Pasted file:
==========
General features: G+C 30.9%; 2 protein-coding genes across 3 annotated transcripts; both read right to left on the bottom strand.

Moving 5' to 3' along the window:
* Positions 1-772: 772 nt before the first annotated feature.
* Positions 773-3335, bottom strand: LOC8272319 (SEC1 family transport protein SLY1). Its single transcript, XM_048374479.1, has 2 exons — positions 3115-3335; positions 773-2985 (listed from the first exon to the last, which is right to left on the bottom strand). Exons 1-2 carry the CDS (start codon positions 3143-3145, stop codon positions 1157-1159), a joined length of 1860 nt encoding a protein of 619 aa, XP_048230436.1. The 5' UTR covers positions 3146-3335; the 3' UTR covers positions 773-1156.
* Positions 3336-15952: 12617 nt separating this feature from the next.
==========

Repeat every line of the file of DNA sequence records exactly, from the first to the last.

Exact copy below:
General features: G+C 30.9%; 2 protein-coding genes across 3 annotated transcripts; both read right to left on the bottom strand.

Moving 5' to 3' along the window:
* Positions 1-772: 772 nt before the first annotated feature.
* Positions 773-3335, bottom strand: LOC8272319 (SEC1 family transport protein SLY1). Its single transcript, XM_048374479.1, has 2 exons — positions 3115-3335; positions 773-2985 (listed from the first exon to the last, which is right to left on the bottom strand). Exons 1-2 carry the CDS (start codon positions 3143-3145, stop codon positions 1157-1159), a joined length of 1860 nt encoding a protein of 619 aa, XP_048230436.1. The 5' UTR covers positions 3146-3335; the 3' UTR covers positions 773-1156.
* Positions 3336-15952: 12617 nt separating this feature from the next.